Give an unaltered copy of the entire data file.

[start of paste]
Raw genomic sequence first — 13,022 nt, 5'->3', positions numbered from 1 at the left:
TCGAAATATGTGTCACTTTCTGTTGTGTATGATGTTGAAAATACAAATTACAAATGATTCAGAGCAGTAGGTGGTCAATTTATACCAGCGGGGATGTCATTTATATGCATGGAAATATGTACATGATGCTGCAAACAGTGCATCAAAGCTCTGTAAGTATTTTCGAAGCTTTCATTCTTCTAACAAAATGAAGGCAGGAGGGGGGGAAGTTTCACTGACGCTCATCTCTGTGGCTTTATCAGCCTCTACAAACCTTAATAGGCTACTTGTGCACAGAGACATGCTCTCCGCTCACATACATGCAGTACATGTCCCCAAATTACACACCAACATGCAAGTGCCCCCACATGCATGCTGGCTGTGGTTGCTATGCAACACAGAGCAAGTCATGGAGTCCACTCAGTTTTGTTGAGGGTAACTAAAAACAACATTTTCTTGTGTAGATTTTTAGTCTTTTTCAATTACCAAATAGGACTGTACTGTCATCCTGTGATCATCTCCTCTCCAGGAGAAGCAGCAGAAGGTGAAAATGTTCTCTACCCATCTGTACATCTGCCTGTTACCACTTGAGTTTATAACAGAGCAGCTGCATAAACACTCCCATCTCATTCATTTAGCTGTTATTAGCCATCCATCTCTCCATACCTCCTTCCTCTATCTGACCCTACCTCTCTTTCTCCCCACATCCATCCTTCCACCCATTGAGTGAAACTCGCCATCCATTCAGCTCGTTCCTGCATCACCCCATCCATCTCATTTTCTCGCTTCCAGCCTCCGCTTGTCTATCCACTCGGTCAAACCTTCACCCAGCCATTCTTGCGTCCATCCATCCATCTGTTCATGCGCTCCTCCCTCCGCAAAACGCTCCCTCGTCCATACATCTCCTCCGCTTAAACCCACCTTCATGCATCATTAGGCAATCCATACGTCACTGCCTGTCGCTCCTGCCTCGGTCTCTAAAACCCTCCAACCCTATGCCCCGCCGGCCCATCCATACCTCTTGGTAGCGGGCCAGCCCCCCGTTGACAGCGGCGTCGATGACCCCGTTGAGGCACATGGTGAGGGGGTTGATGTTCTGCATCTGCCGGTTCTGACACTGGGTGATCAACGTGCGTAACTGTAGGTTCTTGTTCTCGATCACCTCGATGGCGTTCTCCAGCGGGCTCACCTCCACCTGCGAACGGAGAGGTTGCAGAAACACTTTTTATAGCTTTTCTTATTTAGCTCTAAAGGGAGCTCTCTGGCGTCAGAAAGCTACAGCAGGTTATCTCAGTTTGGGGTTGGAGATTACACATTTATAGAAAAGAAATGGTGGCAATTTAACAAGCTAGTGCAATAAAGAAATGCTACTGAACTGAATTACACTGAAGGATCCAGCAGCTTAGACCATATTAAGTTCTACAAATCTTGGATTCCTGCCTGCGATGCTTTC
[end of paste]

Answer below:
Raw genomic sequence first — 13,022 nt, 5'->3', positions numbered from 1 at the left:
TCGAAATATGTGTCACTTTCTGTTGTGTATGATGTTGAAAATACAAATTACAAATGATTCAGAGCAGTAGGTGGTCAATTTATACCAGCGGGGATGTCATTTATATGCATGGAAATATGTACATGATGCTGCAAACAGTGCATCAAAGCTCTGTAAGTATTTTCGAAGCTTTCATTCTTCTAACAAAATGAAGGCAGGAGGGGGGGAAGTTTCACTGACGCTCATCTCTGTGGCTTTATCAGCCTCTACAAACCTTAATAGGCTACTTGTGCACAGAGACATGCTCTCCGCTCACATACATGCAGTACATGTCCCCAAATTACACACCAACATGCAAGTGCCCCCACATGCATGCTGGCTGTGGTTGCTATGCAACACAGAGCAAGTCATGGAGTCCACTCAGTTTTGTTGAGGGTAACTAAAAACAACATTTTCTTGTGTAGATTTTTAGTCTTTTTCAATTACCAAATAGGACTGTACTGTCATCCTGTGATCATCTCCTCTCCAGGAGAAGCAGCAGAAGGTGAAAATGTTCTCTACCCATCTGTACATCTGCCTGTTACCACTTGAGTTTATAACAGAGCAGCTGCATAAACACTCCCATCTCATTCATTTAGCTGTTATTAGCCATCCATCTCTCCATACCTCCTTCCTCTATCTGACCCTACCTCTCTTTCTCCCCACATCCATCCTTCCACCCATTGAGTGAAACTCGCCATCCATTCAGCTCGTTCCTGCATCACCCCATCCATCTCATTTTCTCGCTTCCAGCCTCCGCTTGTCTATCCACTCGGTCAAACCTTCACCCAGCCATTCTTGCGTCCATCCATCCATCTGTTCATGCGCTCCTCCCTCCGCAAAACGCTCCCTCGTCCATACATCTCCTCCGCTTAAACCCACCTTCATGCATCATTAGGCAATCCATACGTCACTGCCTGTCGCTCCTGCCTCGGTCTCTAAAACCCTCCAACCCTATGCCCCGCCGGCCCATCCATACCTCTTGGTAGCGGGCCAGCCCCCCGTTGACAGCGGCGTCGATGACCCCGTTGAGGCACATGGTGAGGGGGTTGATGTTCTGCATCTGCCGGTTCTGACACTGGGTGATCAACGTGCGTAACTGTAGGTTCTTGTTCTCGATCACCTCGATGGCGTTCTCCAGCGGGCTCACCTCCACCTGCGAACGGAGAGGTTGCAGAAACACTTTTTATAGCTTTTCTTATTTAGCTCTAAAGGGAGCTCTCTGGCGTCAGAAAGCTACAGCAGGTTATCTCAGTTTGGGGTTGGAGATTACACATTTATAGAAAAGAAATGGTGGCAATTTAACAAGCTAGTGCAATAAAGAAATGCTACTGAACTGAATTACACTGAAGGATCCAGCAGCTTAGACCATATTAAGTTCTACAAATCTTGGATTCCTGCCTGCGATGCTTTC